Drop Dead Gorgeous (1999) is a little too mean-spirited and trashy for me to ever be able to recommend it unreservedly, but I’ve seen it three times now over a span of several years, and there are still plenty of (slightly guilty) laughs to be had, thanks largely to the stellar cast. First and foremost, of course, is Kirsten Dunst (of Get Over It fame) playing ‘Amber Atkins’, a small town girl with big dreams… specifically to win the Sarah Rose Cosmetics American Teen Princess Pageant, and follow in the footsteps of her idol, newsreader Diane Sawyer. A mockumentary film-crew follow her as she tap-dances her way around the prep room of the funeral home where she works as a “beautician”, and then back to her trailer park home, where she lives with her single, beer-swilling mother… and the crew are also there to capture Amber’s horror and grief, as her fellow contestants start dying in increasingly inexplicable “accidents”. Throughout it all, Dunst projects the sort of wholesome, perky charm that marks her out as a true movie star… and also as a shoo-in for the pageant queen crown. So you’d think her “happy ending” would be a given from the get-go, but there are plenty of strange twists and turns lurking between her initial application and the end credits!
Her main competition in the early stages comes from the richest girl in town, ‘Becky Leeman’, who also happens to be the daughter of ‘Gladys Leeman’, head of the pageant organising committee! Becky is played by Denise Richards, who used to be a favourite of mine as a teenager… I mean, I haven’t seen her in very much since the glory days of Wild Things and Starship Troopers… but this movie reminded me that aside from being stunningly beautiful and smokin’ hot, she can also be very entertaining in the right role. Becky is quite a compelling character actually… a proud, gun-carrying Christian, who masks her ruthless ambition behind a cute, chipmunk grin and corny, sentimental sound-bites. I think Richards plays the part perfectly, but sadly she doesn’t score an equal amount of screen time with Dunst. Meanwhile, her mother, Gladys, is played by Kirstie Alley, who seems to be doing a spookily prescient impersonation of Sarah Palin. Actually, her character’s probably slightly saner than Palin, but I’m sure they’d get along famously if they ever bumped in to one another down at the shooting range. Gladys’s second-in-command, ‘Iris Clark’, is played by Mindy Sterling (of Austin Powers trilogy fame), while her husband’s mute, mousy assistant ‘Jean Kangas’ is played by the movie’s writer, Lona Williams (her character also doubles as one of the pageant’s totally impartial judges).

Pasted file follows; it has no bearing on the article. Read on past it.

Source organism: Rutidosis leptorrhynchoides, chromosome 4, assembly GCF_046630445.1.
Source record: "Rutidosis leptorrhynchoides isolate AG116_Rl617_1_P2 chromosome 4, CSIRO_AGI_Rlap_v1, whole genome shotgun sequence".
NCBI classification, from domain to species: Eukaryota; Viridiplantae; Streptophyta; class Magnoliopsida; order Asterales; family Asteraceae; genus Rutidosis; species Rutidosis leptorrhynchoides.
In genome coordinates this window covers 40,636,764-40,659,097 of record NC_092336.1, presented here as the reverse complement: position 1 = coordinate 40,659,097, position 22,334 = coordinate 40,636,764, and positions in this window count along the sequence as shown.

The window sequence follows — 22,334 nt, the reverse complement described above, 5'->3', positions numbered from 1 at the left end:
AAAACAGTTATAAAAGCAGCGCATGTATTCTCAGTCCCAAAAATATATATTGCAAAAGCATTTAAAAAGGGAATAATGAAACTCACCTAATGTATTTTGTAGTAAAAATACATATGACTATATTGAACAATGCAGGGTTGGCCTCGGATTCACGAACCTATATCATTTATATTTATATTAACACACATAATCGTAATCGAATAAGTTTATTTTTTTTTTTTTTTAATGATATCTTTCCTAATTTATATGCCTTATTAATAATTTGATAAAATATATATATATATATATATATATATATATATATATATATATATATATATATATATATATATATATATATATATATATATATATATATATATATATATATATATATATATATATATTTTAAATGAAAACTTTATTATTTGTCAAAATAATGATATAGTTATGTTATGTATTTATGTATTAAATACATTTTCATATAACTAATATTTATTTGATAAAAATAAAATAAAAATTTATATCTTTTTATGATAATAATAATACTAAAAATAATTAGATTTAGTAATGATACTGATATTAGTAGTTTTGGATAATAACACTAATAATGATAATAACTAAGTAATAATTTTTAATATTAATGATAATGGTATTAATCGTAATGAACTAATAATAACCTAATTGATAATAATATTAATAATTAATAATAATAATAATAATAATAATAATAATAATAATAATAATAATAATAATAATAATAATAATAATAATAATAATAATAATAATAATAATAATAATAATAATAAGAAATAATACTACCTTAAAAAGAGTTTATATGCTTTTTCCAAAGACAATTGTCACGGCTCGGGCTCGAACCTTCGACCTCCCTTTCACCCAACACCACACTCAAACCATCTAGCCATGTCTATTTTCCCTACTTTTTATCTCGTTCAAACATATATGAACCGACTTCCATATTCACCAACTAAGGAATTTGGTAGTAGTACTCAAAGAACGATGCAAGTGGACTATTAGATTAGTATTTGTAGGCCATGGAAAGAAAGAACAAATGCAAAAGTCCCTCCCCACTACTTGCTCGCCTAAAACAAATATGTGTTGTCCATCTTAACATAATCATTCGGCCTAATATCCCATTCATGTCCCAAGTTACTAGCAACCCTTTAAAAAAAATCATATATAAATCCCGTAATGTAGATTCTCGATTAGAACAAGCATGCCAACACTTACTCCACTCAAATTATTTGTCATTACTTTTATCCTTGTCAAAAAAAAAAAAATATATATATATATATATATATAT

As for the other contestants, the late Brittany Murphy (of Clueless fame) appears as the adorably cute and giggly ‘Lisa Swenson’, who gets some fun scenes to herself, and makes a very sweet sacrifice for Amber in a moment of crisis. This movie also introduced an impressively assured Amy Adams (of Enchanted fame) to the movie-going public… and it’s amusing to see a future “Disney Princess” playing such a bawdy character as ‘Leslie Miller’, the cheerleader who can’t stop making-out with her boyfriend long enough to record a coherent to-camera introduction. In one of my least favourite “gags”, the local pageant’s former-winner is depicted as a feeble, wheezing anorexic, played by Alexandra Holden… who is probably best known now for appearing in Friends as Ross’s college-age girlfriend, ‘Elizabeth Stevens’. Other notable cast members are Ellen Barkin as Amber’s mother, and Allison Janney (of West Wing fame) as her mother’s sweary best-friend… who becomes something of a surrogate matriarch, when Amber’s actual mom is incapacitated, in circumstances I won’t spoil. Oh, and there’s a very brief cameo by Mo Gaffney (of AbFab fame) as one of the organisers of the state pageant finals.
Overall, I find the plot a little muddled (for instance, the unfortunate “accidents” that plagued the local pageant continue, long after the culprit has been unmasked and arrested), and it isn’t a patch on similar “black comedy” classics like Heathers and To Die For… but, as I said before, it still keeps me laughing, even while I’m cringing at the (intentional and unintentional) tackiness of it all.